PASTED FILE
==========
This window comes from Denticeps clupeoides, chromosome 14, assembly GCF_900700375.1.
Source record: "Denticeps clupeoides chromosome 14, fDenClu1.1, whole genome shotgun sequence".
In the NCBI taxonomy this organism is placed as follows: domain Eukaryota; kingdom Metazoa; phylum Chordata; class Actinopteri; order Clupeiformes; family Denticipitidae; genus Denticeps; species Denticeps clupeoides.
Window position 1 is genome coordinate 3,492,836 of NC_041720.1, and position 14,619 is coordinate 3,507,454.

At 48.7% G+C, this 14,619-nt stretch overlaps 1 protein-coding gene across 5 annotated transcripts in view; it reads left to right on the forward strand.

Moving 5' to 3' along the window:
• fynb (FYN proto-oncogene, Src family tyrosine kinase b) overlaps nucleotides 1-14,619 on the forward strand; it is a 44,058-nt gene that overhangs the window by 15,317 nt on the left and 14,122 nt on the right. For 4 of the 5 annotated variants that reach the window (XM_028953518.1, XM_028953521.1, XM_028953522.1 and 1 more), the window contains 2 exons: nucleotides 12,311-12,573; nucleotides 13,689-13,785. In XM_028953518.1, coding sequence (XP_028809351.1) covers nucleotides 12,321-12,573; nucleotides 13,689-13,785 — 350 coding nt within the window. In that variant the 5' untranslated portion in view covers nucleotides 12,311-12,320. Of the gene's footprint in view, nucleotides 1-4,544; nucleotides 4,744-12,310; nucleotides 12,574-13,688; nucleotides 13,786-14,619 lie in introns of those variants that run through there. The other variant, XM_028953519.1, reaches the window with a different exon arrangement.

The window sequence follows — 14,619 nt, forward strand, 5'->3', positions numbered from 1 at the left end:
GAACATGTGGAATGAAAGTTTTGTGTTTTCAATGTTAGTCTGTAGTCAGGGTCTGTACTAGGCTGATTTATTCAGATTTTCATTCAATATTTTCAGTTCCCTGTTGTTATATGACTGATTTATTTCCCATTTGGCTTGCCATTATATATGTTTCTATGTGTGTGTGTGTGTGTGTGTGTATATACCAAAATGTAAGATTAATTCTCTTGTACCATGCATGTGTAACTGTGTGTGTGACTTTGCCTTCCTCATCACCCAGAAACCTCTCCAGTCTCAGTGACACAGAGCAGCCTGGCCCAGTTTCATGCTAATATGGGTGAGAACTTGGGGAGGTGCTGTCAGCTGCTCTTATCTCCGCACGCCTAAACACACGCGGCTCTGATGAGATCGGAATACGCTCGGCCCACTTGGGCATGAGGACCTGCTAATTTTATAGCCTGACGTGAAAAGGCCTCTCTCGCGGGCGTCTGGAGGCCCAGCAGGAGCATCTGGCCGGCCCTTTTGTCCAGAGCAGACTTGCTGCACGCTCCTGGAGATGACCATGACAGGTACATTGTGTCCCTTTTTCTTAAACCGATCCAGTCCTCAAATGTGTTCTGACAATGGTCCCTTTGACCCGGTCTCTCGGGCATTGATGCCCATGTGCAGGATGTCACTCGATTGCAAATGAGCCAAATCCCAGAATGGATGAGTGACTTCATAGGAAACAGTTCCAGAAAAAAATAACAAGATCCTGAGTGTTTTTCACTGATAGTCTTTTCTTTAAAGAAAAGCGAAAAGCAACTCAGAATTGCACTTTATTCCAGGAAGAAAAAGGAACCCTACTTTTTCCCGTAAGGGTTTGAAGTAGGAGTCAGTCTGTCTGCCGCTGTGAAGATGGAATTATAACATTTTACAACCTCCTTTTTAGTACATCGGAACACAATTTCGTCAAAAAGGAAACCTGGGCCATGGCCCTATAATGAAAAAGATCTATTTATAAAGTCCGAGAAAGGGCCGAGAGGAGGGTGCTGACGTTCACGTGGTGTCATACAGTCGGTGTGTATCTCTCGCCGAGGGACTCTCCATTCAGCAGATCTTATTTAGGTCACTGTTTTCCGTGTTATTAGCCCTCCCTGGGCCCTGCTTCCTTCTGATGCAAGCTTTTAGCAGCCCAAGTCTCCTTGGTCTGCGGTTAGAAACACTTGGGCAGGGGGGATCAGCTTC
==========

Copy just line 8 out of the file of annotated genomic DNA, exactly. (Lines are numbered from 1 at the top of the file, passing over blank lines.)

The window sequence follows — 14,619 nt, forward strand, 5'->3', positions numbered from 1 at the left end: